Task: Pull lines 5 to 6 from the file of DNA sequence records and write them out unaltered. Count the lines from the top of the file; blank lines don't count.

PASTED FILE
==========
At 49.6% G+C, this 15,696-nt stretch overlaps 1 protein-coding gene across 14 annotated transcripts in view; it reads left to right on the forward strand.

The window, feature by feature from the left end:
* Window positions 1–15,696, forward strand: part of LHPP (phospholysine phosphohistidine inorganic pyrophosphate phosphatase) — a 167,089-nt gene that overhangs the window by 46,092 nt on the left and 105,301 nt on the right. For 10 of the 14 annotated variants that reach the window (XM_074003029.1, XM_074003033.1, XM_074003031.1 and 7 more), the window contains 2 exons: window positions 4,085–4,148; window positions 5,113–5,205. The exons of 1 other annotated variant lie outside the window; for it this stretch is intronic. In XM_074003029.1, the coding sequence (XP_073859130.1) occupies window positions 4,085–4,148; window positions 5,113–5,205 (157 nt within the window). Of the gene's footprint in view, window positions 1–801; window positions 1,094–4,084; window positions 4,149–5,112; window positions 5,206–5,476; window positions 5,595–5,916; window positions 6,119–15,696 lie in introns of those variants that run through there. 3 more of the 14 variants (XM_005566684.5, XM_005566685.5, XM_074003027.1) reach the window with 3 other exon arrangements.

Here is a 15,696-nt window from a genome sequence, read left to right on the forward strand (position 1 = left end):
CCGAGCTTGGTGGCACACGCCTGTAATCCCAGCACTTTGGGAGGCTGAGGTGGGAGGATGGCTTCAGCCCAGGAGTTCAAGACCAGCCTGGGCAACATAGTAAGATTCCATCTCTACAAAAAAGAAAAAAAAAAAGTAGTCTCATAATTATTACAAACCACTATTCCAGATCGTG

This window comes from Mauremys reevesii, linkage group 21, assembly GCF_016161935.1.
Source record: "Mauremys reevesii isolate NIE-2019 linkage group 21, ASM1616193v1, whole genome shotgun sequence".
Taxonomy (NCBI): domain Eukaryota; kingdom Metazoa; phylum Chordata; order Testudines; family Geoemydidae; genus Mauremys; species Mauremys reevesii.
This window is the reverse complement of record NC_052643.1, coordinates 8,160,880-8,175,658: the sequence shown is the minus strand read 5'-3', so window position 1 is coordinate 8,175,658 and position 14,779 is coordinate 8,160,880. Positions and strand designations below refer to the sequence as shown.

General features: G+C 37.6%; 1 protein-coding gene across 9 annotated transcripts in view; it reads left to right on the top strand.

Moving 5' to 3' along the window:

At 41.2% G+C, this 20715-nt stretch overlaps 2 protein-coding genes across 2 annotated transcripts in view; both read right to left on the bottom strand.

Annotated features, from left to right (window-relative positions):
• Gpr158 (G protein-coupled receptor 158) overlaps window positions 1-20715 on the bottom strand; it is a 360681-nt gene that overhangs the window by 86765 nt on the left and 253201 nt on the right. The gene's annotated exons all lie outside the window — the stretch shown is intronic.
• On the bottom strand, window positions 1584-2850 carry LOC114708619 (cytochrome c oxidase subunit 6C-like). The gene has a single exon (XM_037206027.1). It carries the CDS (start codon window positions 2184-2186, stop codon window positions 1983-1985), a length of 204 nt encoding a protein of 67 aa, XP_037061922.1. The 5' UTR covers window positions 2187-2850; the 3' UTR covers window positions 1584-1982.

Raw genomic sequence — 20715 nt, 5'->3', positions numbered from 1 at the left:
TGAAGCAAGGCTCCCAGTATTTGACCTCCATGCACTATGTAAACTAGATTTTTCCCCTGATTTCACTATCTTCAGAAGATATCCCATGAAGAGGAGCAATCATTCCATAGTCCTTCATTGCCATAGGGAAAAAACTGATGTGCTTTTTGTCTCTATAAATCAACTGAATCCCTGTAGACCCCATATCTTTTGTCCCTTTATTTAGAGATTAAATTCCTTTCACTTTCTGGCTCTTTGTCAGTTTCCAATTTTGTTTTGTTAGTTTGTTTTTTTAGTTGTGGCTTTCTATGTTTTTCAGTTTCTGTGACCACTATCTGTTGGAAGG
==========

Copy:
CCGAGCTTGGTGGCACACGCCTGTAATCCCAGCACTTTGGGAGGCTGAGGTGGGAGGATGGCTTCAGCCCAGGAGTTCAAGACCAGCCTGGGCAACATAGTAAGATTCCATCTCTACAAAAAAGAAAAAAAAAAAGTAGTCTCATAATTATTACAAACCACTATTCCAGATCGTG

This window comes from Mauremys reevesii, linkage group 21, assembly GCF_016161935.1.